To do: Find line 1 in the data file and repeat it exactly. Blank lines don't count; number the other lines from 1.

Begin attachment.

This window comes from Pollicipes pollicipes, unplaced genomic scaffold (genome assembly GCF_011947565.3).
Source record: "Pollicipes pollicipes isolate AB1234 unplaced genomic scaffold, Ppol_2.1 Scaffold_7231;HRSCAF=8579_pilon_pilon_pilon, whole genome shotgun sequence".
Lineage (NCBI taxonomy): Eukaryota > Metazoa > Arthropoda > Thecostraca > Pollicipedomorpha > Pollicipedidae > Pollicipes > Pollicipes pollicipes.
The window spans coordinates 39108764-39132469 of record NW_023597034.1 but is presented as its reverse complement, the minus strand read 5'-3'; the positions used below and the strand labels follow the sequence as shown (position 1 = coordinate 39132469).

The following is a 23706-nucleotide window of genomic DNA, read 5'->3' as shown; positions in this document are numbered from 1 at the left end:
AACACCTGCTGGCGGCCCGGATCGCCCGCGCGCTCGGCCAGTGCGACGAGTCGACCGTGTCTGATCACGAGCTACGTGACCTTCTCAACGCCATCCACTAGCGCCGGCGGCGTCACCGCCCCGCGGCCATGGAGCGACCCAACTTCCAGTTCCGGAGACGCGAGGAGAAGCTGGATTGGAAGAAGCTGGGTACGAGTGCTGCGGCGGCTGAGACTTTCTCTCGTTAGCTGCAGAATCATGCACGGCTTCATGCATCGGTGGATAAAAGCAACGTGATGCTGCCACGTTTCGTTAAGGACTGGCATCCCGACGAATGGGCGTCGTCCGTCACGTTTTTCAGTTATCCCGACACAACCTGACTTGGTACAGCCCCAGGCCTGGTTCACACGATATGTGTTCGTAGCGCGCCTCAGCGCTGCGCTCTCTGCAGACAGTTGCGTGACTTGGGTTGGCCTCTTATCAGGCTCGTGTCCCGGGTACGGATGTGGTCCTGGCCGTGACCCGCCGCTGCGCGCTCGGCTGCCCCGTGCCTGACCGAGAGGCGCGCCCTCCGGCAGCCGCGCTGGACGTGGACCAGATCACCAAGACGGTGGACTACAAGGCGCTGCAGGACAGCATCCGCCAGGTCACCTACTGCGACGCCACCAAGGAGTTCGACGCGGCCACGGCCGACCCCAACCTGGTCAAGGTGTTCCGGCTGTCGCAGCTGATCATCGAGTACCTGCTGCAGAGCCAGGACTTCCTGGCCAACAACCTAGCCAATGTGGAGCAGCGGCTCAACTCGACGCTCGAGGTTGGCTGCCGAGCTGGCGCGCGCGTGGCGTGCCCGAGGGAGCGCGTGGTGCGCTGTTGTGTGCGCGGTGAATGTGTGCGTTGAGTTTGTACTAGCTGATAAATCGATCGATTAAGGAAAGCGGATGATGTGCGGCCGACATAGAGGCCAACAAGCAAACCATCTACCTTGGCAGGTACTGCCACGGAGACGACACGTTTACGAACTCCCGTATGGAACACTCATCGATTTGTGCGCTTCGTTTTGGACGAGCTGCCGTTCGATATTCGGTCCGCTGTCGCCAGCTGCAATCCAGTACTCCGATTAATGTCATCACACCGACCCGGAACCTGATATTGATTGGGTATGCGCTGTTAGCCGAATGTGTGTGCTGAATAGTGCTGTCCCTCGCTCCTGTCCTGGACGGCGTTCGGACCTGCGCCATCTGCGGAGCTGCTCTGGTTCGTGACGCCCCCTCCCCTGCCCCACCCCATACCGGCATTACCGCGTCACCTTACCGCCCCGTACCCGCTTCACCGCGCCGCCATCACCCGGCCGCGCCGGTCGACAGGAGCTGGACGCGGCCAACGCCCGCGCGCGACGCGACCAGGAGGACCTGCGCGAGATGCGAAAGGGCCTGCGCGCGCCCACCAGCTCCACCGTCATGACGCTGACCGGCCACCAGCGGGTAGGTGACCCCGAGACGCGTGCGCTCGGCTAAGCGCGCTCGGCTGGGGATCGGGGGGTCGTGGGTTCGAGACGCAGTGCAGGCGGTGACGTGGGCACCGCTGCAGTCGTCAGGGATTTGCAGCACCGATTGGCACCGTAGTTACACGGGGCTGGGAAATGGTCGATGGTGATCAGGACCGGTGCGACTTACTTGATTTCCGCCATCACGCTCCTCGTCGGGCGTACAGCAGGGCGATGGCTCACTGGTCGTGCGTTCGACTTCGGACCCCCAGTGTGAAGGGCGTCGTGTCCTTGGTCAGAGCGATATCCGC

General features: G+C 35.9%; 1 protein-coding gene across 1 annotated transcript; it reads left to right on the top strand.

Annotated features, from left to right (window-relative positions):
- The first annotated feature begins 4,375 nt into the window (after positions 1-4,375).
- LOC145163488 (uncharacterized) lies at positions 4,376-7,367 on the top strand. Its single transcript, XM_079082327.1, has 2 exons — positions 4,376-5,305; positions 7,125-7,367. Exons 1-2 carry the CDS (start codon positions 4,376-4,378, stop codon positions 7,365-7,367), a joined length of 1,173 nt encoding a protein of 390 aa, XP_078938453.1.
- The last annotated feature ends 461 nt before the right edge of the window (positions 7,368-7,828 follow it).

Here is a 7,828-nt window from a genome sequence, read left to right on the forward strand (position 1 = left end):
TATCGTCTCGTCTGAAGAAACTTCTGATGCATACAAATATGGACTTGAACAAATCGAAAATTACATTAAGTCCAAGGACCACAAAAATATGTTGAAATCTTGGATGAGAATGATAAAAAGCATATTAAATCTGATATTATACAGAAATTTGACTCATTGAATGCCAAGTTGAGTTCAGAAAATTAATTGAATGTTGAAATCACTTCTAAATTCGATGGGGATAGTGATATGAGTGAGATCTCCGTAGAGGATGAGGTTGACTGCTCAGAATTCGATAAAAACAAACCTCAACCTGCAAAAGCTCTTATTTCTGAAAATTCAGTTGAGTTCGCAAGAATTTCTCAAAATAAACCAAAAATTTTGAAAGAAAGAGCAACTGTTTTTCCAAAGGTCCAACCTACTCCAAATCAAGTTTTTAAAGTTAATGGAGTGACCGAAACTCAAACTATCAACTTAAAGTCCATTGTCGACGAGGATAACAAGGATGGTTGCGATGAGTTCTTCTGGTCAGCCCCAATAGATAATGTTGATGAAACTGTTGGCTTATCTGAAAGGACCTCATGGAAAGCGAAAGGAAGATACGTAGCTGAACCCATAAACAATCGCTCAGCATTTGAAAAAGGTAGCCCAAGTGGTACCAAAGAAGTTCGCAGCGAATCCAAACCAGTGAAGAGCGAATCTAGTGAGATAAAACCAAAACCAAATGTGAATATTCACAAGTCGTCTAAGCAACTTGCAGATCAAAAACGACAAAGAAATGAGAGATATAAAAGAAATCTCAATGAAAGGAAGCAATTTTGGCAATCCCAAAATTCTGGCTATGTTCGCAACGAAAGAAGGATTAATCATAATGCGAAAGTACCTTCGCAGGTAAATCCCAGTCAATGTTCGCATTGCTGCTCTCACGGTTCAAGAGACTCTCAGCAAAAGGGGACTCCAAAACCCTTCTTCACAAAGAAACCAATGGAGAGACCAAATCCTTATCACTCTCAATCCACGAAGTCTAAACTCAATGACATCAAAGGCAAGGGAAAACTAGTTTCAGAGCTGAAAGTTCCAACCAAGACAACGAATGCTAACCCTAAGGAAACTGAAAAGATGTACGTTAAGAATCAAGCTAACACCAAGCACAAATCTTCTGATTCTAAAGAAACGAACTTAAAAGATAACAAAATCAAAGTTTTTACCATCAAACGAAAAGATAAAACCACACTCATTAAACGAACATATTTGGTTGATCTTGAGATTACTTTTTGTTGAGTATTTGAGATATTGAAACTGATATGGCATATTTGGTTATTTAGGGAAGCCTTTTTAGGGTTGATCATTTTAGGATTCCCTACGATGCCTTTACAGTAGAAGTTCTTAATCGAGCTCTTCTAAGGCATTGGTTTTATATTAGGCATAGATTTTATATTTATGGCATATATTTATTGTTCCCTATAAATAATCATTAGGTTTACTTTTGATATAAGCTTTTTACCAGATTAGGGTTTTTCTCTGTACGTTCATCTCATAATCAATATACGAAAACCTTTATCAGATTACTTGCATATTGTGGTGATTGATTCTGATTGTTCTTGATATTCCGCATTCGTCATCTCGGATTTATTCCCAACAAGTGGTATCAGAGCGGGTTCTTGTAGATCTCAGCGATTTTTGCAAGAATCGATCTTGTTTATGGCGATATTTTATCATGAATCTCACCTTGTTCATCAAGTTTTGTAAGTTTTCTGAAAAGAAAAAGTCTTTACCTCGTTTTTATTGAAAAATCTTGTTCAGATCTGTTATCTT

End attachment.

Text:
This window comes from Pollicipes pollicipes, unplaced genomic scaffold (genome assembly GCF_011947565.3).